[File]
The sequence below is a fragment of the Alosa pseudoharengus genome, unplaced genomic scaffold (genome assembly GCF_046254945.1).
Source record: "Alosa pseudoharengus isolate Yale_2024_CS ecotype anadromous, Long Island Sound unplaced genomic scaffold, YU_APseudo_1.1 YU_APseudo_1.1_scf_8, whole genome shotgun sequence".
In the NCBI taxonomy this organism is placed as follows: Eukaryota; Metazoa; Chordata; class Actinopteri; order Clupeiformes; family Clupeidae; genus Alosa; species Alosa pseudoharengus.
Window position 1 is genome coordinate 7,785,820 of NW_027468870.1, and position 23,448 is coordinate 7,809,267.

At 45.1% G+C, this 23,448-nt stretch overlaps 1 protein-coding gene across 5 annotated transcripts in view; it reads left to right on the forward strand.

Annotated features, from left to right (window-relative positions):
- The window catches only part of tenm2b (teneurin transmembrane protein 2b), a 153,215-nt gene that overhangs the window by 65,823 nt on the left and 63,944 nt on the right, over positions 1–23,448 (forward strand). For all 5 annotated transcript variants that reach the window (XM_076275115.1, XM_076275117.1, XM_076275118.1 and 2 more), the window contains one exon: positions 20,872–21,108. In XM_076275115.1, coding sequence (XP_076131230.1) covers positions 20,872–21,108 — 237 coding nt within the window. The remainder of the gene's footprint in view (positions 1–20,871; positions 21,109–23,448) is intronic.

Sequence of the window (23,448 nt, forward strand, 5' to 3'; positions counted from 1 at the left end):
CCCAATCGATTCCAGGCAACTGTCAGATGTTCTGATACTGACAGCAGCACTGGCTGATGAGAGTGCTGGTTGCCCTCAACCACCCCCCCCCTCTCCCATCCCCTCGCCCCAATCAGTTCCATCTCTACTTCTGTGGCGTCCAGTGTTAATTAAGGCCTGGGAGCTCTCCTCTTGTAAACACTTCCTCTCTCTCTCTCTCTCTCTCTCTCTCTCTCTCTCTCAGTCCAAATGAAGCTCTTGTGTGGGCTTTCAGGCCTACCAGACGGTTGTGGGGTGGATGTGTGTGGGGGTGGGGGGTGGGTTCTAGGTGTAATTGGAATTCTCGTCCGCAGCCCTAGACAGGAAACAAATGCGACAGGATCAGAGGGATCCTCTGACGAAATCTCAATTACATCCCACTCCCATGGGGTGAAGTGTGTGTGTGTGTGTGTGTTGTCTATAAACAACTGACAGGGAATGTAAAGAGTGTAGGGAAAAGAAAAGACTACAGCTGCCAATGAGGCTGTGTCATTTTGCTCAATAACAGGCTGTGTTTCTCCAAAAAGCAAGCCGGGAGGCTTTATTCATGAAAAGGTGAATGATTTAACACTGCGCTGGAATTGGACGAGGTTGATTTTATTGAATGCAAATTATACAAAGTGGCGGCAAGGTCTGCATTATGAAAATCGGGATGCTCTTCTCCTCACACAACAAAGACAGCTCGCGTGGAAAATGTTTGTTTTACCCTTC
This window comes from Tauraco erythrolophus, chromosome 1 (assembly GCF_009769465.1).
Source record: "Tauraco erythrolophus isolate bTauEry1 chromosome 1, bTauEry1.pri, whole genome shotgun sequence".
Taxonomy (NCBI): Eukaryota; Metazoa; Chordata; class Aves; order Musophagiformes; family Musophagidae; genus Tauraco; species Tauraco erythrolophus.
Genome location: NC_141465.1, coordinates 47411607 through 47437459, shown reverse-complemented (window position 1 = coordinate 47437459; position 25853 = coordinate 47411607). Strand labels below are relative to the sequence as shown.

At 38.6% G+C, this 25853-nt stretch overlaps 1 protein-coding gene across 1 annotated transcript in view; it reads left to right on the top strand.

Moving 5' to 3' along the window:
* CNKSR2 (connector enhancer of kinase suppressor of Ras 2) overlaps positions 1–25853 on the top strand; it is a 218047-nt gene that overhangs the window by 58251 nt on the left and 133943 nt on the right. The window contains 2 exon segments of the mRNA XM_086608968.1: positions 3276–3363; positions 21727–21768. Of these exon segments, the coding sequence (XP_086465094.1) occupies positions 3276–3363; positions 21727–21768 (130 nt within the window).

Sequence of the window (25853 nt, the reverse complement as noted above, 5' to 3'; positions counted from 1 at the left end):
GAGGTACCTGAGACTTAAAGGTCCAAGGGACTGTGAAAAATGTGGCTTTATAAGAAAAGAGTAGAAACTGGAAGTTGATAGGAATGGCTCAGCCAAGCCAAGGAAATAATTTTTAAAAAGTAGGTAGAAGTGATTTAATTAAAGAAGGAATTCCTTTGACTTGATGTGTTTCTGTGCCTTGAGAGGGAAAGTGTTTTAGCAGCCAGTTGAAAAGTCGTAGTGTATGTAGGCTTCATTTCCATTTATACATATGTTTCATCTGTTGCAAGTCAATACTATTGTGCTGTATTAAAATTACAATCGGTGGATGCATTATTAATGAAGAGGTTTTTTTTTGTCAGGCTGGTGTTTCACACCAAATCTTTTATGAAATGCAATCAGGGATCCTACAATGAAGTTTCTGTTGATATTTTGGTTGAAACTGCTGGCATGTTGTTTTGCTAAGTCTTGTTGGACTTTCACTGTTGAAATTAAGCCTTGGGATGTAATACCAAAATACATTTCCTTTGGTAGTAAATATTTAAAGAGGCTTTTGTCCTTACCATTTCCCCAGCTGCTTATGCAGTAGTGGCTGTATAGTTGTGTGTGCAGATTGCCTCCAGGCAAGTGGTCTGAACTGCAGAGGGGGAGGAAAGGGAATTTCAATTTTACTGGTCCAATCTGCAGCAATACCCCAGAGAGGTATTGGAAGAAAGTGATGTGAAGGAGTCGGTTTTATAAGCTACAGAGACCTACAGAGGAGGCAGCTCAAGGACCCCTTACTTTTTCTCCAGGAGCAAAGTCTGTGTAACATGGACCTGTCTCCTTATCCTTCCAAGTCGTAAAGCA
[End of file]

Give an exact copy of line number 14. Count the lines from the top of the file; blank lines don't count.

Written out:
At 38.6% G+C, this 25853-nt stretch overlaps 1 protein-coding gene across 1 annotated transcript in view; it reads left to right on the top strand.